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he estranged and banished himself for life;this was an event so very extraordinary,—so odd and unaccountable,-that it might well confound the minds of men to answer for it. -It was not to be accounted for upon the common rules and meafures of proceeding in human life.

The apostle, therefore, fince no one else could fo well do it for him, comes, in this chapter, to give an explanation why he had thus forfaken fo many worldly advantages,which was owing to a greater and more unconquerable affection to a better and more valuable intereft,-that in the poor perfecuted faith, which he had once reproached and destroyed, he had now found fuch a fullness of divine grace,-fuch unfathomable depths of God's infinite mercy, and love towards mankind, that he could think nothing too much to part with in order to his embracing christianity;-nay, he accounted all things but lofs, that is, less than nothing, for the excellency of the knowlege of Jefus Christ.

The apostle, after this apology for himself, -proceeds, in the second verfe before the text, to give a very different representation of the

worldly and fenfual principles of other pretending teachers,-who had fet themselves up as an example for men to walk by, against whom he renews this caution:- For many walk, of whom I have told you often, and now tell you even weeping, that they are the enemies to the cross of Christ,—whose end is deftruction,-whofe God is their belly, and whofe glory is their shame, who mind earthly things,-pals,-relifh them, making them the only object of their wishes,-taking aim at nothing better, and nothing higher.—But our converfation, fays he in the text, is in heaven. -We christians, who have embraced a perfecuted faith, are governed by other confiderations, have greater and nobler views;—here we confider ourselves only as pilgrims and ftrangers. Our home is in another country, where we are continually tending; there our hearts and affections are placed; and when the few days of our pilgrimage shall be over, there shall we return, where a quiet habitation and a perpetual reft is defigned and prepared for us for ever.-Our converfation is in heaven, from whence, fays he, we also look for the Saviour, the Lord Jefus Christ, who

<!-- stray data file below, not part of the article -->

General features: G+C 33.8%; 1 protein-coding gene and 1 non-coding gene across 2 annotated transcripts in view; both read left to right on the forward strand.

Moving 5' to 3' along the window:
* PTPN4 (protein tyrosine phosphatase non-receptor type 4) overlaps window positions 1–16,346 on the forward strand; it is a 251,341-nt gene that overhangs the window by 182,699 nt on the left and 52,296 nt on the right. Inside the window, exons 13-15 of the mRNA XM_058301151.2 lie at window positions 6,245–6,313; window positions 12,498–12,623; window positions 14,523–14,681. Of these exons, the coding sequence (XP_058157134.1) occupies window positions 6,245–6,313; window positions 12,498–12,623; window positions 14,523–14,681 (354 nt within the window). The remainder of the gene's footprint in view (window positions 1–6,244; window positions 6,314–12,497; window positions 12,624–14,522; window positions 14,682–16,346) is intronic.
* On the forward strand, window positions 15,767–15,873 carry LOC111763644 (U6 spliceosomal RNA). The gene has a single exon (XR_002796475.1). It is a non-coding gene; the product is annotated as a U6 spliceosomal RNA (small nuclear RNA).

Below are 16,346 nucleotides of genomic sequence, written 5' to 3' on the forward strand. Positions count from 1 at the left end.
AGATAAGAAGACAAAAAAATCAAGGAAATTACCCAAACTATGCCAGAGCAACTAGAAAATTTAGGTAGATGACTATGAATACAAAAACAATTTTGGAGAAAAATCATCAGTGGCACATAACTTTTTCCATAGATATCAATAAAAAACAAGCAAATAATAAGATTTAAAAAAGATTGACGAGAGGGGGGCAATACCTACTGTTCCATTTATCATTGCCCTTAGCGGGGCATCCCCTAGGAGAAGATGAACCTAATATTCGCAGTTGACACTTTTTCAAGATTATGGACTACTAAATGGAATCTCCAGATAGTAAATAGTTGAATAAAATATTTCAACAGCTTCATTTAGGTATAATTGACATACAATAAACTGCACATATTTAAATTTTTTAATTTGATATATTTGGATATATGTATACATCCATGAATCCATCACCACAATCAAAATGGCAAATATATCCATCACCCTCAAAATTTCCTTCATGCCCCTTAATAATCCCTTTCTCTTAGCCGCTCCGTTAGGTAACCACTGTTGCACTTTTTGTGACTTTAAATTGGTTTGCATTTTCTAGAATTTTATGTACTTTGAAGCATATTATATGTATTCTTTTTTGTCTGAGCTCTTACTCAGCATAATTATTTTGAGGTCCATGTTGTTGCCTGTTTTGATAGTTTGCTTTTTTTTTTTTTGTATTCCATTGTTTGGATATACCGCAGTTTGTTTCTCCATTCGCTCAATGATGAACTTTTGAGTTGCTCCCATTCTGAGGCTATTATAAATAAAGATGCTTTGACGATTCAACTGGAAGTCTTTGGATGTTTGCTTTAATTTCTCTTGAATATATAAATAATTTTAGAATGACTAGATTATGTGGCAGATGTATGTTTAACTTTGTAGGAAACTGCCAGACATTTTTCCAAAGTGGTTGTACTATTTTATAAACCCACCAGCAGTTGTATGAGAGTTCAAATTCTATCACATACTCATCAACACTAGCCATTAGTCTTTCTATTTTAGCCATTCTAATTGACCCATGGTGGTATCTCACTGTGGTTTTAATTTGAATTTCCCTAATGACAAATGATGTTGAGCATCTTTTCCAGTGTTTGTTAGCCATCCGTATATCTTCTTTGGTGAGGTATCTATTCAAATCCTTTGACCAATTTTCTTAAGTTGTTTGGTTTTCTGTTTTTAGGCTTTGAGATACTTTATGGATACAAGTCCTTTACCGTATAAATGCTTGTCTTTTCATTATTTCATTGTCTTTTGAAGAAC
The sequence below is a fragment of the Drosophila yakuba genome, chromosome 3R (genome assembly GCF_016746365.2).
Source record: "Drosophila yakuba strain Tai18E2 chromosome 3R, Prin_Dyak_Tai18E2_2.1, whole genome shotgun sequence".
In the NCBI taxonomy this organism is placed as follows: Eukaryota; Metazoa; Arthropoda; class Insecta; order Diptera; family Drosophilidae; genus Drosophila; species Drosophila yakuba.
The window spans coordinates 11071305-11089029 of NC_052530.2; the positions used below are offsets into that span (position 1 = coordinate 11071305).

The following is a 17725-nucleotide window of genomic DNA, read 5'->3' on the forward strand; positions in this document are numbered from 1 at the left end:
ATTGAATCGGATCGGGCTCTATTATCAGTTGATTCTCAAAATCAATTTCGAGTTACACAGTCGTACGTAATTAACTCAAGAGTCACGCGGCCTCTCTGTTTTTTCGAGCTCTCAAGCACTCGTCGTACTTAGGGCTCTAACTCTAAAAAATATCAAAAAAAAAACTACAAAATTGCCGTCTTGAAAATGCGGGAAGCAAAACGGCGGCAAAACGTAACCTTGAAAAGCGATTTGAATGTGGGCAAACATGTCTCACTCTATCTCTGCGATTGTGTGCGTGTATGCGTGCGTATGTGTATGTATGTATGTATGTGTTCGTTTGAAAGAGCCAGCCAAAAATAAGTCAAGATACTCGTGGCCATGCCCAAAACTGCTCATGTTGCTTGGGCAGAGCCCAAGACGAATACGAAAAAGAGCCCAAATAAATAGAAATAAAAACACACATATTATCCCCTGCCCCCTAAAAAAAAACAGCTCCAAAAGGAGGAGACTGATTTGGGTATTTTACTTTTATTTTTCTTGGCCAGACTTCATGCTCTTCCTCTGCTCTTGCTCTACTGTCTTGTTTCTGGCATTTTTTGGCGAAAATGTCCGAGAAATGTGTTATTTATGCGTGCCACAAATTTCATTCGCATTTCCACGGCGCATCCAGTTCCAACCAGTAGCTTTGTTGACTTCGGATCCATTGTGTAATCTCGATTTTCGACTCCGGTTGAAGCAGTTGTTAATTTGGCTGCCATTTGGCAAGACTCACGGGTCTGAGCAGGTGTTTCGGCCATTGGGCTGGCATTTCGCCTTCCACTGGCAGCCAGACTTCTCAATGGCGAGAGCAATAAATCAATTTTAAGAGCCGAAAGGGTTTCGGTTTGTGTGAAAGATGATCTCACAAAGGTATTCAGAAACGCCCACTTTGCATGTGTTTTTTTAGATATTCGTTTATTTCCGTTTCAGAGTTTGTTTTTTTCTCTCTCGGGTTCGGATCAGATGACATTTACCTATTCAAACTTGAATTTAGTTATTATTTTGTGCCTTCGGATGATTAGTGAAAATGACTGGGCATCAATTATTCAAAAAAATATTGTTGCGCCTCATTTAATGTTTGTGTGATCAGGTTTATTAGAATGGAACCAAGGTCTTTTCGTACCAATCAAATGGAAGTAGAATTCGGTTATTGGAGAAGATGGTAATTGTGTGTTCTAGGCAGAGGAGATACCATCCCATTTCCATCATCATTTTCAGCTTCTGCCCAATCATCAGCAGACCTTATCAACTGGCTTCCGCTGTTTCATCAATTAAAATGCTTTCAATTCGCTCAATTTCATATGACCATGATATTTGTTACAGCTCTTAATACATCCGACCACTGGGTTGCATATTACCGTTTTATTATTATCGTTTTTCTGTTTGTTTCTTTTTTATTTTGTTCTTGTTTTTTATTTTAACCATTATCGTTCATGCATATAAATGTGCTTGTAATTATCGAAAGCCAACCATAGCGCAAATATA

fhall change our vile body, that it may be fafhioned like unto his glorious body, according to the working whereby he is able to fubdue all things unto him.-It is obfervable, that St. Peter represents the state of christians under the fame image, of chriftians on earth, whofe city and proper home, is heaven :—he makes use of that relation of citizens of heaven, as a strong argument for a pure and holy life, -befeeching them as pilgrims and strangers here, as men whose interests and connections are of so short a date, and so trifling a nature, -to abftain from fleshly lufts, which war against the foul, unfit it for its heavenly country, and give it a dif-relish to the enjoyment of that pure and fpiritualized happ'nefs, of which that region muft confift, wherein there fhall in no wise enter any thing that defileth, neither whatsoever worketh abomination.— The apostle tells us, that without holiness no man fhall fee God;-by which, no doubt, he means, that a virtuous life is the only medium of happiness and terms of falvation,-which can only give us admiffion into heaven.-But fome of our divines carry the affertion further, that without holiness,-without some previ

ous fimilitude wrought in the faculties of the mind, correfponding with the nature of the pureft of beings, who is to be the object of our fruition hereafter;-that it is not morally only, but phyfically impoffible for it to be happy,—and that an impure and polluted foul, is not only unworthy of fo pure a prefence as the fpirit of God, but even incapable of enjoying it, could it be admitted.

And here, not to feign a long hypothefis, as fome have done, of a finner's being admitted into heaven, with a particular defcription of his condition and behaviour there, we need only confider, that the supreme good, like any other good, is of a relative nature, and confequently the enjoyment of it must require fome qualification in the faculty, as well as the enjoyment of any other good does;-there must be fomething antecedent in the difpofition and temper, which will render that good a good to that individual,-otherwife though (it is true) it may be poffeffed, yet it never can be enjoyed.—

Preach to a voluptuous epicure, who knows of no other happiness in this world, but what arifes from good eating and drinking ;-fuch

a one, in the apostle's language, whose God was his belly; preach to him of the abstracttions of the foul, tell of its flights, and brisker motion in the pure regions of immenfity ;represent to him that faints and angels eat not, --but that the spirit of a man lives for ever upon wisdom and holiness, and heavenly contemplations: why, the only effect would be, that the fat glutton would ftare a while upon the preacher, and in a few minutes fall fast afleep.-No; if you would catch his attention, and make him take your discourse greedily,you must preach to him out of the Alcoran,-talk of the raptures of fenfual enjoyments, and of the pleasures of the perpetual feafting, which Mahomet has defcribed;-there you touch upon a note which awakens and finks into the inmost receffes of his foul;-without which, difcourfe as wifely and abstractedly as you will of heaven, your representations of it, however glorious and exalted, will pafs like the fongs of melody over an ear incapable of difcerning the diftinction of founds.

We fee, even in the common intercourses of fociety, how tedious it is to be in the company of a perfon whofe humour is difagreeable


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